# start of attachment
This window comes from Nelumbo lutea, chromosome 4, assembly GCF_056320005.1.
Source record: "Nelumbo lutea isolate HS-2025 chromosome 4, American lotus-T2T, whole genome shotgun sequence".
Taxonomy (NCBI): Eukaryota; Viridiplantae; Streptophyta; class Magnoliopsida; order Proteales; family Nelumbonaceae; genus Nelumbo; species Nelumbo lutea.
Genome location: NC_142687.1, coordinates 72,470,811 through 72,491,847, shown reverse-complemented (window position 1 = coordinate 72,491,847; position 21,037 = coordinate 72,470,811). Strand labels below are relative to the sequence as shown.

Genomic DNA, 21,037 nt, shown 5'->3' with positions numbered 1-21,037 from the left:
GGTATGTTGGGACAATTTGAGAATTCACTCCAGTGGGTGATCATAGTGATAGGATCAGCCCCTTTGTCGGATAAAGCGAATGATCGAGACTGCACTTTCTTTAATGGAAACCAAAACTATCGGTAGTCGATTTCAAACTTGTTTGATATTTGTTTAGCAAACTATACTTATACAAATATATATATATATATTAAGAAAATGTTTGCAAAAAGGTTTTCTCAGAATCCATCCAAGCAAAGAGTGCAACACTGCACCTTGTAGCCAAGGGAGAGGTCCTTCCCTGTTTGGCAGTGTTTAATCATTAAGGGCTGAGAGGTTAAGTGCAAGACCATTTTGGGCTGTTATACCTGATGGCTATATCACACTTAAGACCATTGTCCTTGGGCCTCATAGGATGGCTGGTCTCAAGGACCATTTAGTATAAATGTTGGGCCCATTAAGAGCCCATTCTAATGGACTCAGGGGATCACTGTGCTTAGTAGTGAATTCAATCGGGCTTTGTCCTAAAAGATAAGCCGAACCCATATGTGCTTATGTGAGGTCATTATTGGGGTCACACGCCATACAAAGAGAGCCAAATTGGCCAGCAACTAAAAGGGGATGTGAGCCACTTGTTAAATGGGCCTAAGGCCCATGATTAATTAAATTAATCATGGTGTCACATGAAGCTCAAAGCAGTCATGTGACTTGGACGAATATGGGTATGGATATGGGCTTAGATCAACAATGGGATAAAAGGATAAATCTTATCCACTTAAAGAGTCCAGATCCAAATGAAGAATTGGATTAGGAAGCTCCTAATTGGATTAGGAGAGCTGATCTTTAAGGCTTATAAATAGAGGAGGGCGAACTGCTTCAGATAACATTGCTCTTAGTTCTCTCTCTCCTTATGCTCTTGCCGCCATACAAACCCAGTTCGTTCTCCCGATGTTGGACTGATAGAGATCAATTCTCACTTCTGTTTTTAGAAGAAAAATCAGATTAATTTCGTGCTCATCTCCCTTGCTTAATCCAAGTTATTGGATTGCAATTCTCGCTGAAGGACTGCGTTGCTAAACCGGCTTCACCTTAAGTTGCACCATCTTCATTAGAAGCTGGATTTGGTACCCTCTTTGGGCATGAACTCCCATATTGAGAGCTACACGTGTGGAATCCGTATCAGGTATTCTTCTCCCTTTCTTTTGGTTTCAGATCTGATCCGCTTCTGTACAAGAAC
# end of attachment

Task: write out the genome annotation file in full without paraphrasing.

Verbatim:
This window comes from Nelumbo lutea, chromosome 4, assembly GCF_056320005.1.
Source record: "Nelumbo lutea isolate HS-2025 chromosome 4, American lotus-T2T, whole genome shotgun sequence".
Taxonomy (NCBI): Eukaryota; Viridiplantae; Streptophyta; class Magnoliopsida; order Proteales; family Nelumbonaceae; genus Nelumbo; species Nelumbo lutea.
Genome location: NC_142687.1, coordinates 72,470,811 through 72,491,847, shown reverse-complemented (window position 1 = coordinate 72,491,847; position 21,037 = coordinate 72,470,811). Strand labels below are relative to the sequence as shown.

Genomic DNA, 21,037 nt, shown 5'->3' with positions numbered 1-21,037 from the left:
GGTATGTTGGGACAATTTGAGAATTCACTCCAGTGGGTGATCATAGTGATAGGATCAGCCCCTTTGTCGGATAAAGCGAATGATCGAGACTGCACTTTCTTTAATGGAAACCAAAACTATCGGTAGTCGATTTCAAACTTGTTTGATATTTGTTTAGCAAACTATACTTATACAAATATATATATATATATTAAGAAAATGTTTGCAAAAAGGTTTTCTCAGAATCCATCCAAGCAAAGAGTGCAACACTGCACCTTGTAGCCAAGGGAGAGGTCCTTCCCTGTTTGGCAGTGTTTAATCATTAAGGGCTGAGAGGTTAAGTGCAAGACCATTTTGGGCTGTTATACCTGATGGCTATATCACACTTAAGACCATTGTCCTTGGGCCTCATAGGATGGCTGGTCTCAAGGACCATTTAGTATAAATGTTGGGCCCATTAAGAGCCCATTCTAATGGACTCAGGGGATCACTGTGCTTAGTAGTGAATTCAATCGGGCTTTGTCCTAAAAGATAAGCCGAACCCATATGTGCTTATGTGAGGTCATTATTGGGGTCACACGCCATACAAAGAGAGCCAAATTGGCCAGCAACTAAAAGGGGATGTGAGCCACTTGTTAAATGGGCCTAAGGCCCATGATTAATTAAATTAATCATGGTGTCACATGAAGCTCAAAGCAGTCATGTGACTTGGACGAATATGGGTATGGATATGGGCTTAGATCAACAATGGGATAAAAGGATAAATCTTATCCACTTAAAGAGTCCAGATCCAAATGAAGAATTGGATTAGGAAGCTCCTAATTGGATTAGGAGAGCTGATCTTTAAGGCTTATAAATAGAGGAGGGCGAACTGCTTCAGATAACATTGCTCTTAGTTCTCTCTCTCCTTATGCTCTTGCCGCCATACAAACCCAGTTCGTTCTCCCGATGTTGGACTGATAGAGATCAATTCTCACTTCTGTTTTTAGAAGAAAAATCAGATTAATTTCGTGCTCATCTCCCTTGCTTAATCCAAGTTATTGGATTGCAATTCTCGCTGAAGGACTGCGTTGCTAAACCGGCTTCACCTTAAGTTGCACCATCTTCATTAGAAGCTGGATTTGGTACCCTCTTTGGGCATGAACTCCCATATTGAGAGCTACACGTGTGGAATCCGTATCAGGTATTCTTCTCCCTTTCTTTTGGTTTCAGATCTGATCCGCTTCTGTACAAGAAC